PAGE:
Centrosomal pericentrin is a direct cleavage target of membrane type-1 matrix metalloproteinase in humans but not in mice - Potential implications for tumorigenesis
Cancer Research Center, The Burnham Institute for Medical Research, La Jolla, California 92037, USA.Journal of Biological Chemistry (Impact Factor: 4.57). 01/2006; 280(51):42237-41. DOI: 10.1074/jbc.M510139200
Membrane type-1 matrix metalloproteinase (MT1-MMP) exhibits distinctive and important pericellular cleavage functions. Recently, we determined that MT1-MMP was trafficked to the centrosomes in the course of endocytosis. Our data suggested that the functionally important, integral, centrosomal protein, pericentrin-2, was a cleavage target of MT1-MMP in human and in canine cells and that the sequence of the cleavage sites were ALRRLLG1156 downward arrow L1157FG and ALRRLLS2068 downward arrow L2069FG, respectively. The presence of Asp-948 at the P1 position inactivated the corresponding site (ALRRLLD948-L949FGD) in murine pericentrin. To confirm that MT1-MMP itself cleaves pericentrin directly, rather than indirectly, we analyzed the cleavage of the peptides that span the MT1-MMP cleavage site. In addition, we analyzed glioma U251 cells, which co-expressed MT1-MMP with the wild type murine pericentrin and the D948G mutant. We determined that the D948G mutant that exhibited the cleavage sequence of human pericentrin was sensitive to MT1-MMP, whereas unmodified murine pericentrin was resistant to proteolysis. Taken together, our results confirm that MT1-MMP cleaves pericentrin-2 in humans but not in mice and that mouse models of cancer probably cannot be used to critically examine MT1-MMP functionality.
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ABSTRACT: Tumorigenesis involves not only tumor cells that become transformed but also the peritumoral stroma which reacts inducing inflammatory and angiogenic responses. Angiogenesis, the formation of new capillaries from preexisting vessels, is an absolute requirement for tumor growth and metastasis, and it can be induced and modulated by a wide variety of soluble factors. During angiogenesis, quiescent endothelial cells are activated and they initiate migration by degrading the basement membranes through the action of specific proteases, in particular of matrix metalloproteinases (MMPs). Among these, the membrane type 1-matrix metalloproteinase (MT1-MMP) has been identified as a key player during the angiogenic response. In this review, we will summarize the role of MT1-MMP in angiogenesis and the regulatory mechanisms of this protease in endothelial cells. Since our recent findings have suggested that MT1-MMP is not universally required for angiogenesis, we hypothesize that the regulation and participation of MT1-MMP in angiogenesis may depend on the nature of the angiogenic stimulus. Experiments aimed at testing this hypothesis have shown that similarly to the chemokine stromal cell-derived factor-1 (SDF-1)/CXCL12, lipopolysaccharide (LPS) seems to induce the formation of capillary tubes by human or mouse endothelial cells (ECs) in an MT1-MMP-independent manner. The implications of these findings in the potential use of MT1-MMP inhibitors in cancer therapy are discussed.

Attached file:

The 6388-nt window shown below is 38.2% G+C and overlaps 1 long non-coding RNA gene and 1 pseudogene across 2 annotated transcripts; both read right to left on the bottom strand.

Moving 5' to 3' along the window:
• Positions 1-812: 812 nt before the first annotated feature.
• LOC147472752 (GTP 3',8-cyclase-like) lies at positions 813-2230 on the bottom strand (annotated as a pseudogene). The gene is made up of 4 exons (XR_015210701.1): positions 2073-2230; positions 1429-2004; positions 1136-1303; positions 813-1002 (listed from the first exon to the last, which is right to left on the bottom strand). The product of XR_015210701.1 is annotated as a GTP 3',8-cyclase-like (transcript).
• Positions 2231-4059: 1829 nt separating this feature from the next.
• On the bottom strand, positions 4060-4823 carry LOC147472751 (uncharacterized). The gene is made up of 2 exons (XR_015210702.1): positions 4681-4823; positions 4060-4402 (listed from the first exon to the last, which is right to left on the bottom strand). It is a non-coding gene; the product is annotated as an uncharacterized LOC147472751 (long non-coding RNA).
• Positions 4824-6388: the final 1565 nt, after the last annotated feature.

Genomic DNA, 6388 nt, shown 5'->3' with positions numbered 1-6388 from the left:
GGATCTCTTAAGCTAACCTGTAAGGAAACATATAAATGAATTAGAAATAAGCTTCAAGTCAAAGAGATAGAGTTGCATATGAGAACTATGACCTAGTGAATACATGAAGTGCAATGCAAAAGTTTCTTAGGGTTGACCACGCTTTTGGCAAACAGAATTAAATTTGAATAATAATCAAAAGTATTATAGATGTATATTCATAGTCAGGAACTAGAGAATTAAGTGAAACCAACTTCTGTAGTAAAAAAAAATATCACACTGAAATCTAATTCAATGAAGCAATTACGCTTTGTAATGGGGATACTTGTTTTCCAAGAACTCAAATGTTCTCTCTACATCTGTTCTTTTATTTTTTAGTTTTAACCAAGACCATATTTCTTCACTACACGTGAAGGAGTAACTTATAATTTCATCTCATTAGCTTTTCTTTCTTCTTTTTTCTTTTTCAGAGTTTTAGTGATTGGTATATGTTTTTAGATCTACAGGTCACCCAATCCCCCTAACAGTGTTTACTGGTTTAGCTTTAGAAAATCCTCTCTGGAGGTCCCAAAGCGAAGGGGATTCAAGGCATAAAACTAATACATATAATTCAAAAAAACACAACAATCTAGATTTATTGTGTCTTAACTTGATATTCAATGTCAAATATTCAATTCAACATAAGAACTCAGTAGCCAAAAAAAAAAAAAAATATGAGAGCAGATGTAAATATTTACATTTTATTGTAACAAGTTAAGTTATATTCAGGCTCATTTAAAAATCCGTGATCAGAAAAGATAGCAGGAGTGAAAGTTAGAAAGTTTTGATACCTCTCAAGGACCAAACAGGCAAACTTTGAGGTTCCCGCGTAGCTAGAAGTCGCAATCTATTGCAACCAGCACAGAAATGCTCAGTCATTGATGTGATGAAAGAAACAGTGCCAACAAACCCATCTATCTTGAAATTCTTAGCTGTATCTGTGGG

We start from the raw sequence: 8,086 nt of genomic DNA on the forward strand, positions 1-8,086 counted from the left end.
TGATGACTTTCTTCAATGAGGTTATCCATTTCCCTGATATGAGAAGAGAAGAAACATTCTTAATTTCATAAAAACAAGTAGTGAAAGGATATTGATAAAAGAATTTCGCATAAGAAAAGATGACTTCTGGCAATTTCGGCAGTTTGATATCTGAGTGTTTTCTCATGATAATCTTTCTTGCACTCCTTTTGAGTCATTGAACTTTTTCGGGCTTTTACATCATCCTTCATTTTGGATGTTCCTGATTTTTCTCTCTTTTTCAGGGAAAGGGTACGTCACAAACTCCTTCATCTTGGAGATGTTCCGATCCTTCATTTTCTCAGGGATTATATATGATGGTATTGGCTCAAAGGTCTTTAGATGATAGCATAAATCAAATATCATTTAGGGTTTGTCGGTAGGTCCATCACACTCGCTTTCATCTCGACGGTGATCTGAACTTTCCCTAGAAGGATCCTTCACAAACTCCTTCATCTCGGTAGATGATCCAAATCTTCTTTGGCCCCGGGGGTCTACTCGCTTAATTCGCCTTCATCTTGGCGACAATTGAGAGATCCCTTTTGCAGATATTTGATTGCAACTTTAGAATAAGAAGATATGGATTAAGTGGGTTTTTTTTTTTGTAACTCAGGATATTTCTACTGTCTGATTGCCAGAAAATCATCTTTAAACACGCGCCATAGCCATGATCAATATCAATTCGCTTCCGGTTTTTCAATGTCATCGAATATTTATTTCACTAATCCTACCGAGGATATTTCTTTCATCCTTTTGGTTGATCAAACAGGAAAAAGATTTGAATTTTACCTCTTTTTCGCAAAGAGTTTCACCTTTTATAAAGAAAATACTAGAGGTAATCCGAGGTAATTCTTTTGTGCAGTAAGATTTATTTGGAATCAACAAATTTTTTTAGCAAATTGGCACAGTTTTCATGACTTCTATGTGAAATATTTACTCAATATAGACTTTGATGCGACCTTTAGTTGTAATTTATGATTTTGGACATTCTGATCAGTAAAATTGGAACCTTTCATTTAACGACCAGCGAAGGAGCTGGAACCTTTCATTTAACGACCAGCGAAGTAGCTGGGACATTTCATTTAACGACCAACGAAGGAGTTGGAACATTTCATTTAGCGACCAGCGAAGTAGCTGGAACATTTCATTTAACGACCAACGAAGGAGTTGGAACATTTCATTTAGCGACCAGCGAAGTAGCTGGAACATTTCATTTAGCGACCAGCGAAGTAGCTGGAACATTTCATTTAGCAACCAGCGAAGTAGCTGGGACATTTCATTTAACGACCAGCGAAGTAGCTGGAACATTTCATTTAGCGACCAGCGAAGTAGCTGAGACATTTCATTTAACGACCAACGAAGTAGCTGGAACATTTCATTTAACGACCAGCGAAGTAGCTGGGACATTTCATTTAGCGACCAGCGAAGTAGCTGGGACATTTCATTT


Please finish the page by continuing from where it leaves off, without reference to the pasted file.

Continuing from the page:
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ABSTRACT: MMPs are multifunctional enzymes capable of targeting the extracellular matrix, growth factors, cytokines and cell surface-associated adhesion and signaling receptors. The cellular localization and the activity of MMPs are tightly controlled at both the transcriptional and the post-transcriptional levels. Mislocalization and presentation in unconventional cellular compartments provide MMPs with an opportunity to cleave previously unidentified proteins. This review is focused on two, entirely different MMPs, one of which is membrane-tethered and another of which is soluble (MT1-MMP and MMP-26, respectively) from twenty four known human MMPs. Our recent studies determined that both of these enzymes functioned at unexpected cellular compartments and it was resulted in the identification of novel proteolytic pathways, whose significance we only partially comprehend as of this writing. It is reasonable, however, to hypothesize from these data that many individual MMPs perform in a similar manner and display a much broader range of functions compared to what we earlier thought.
Article: MMPs in unusual places
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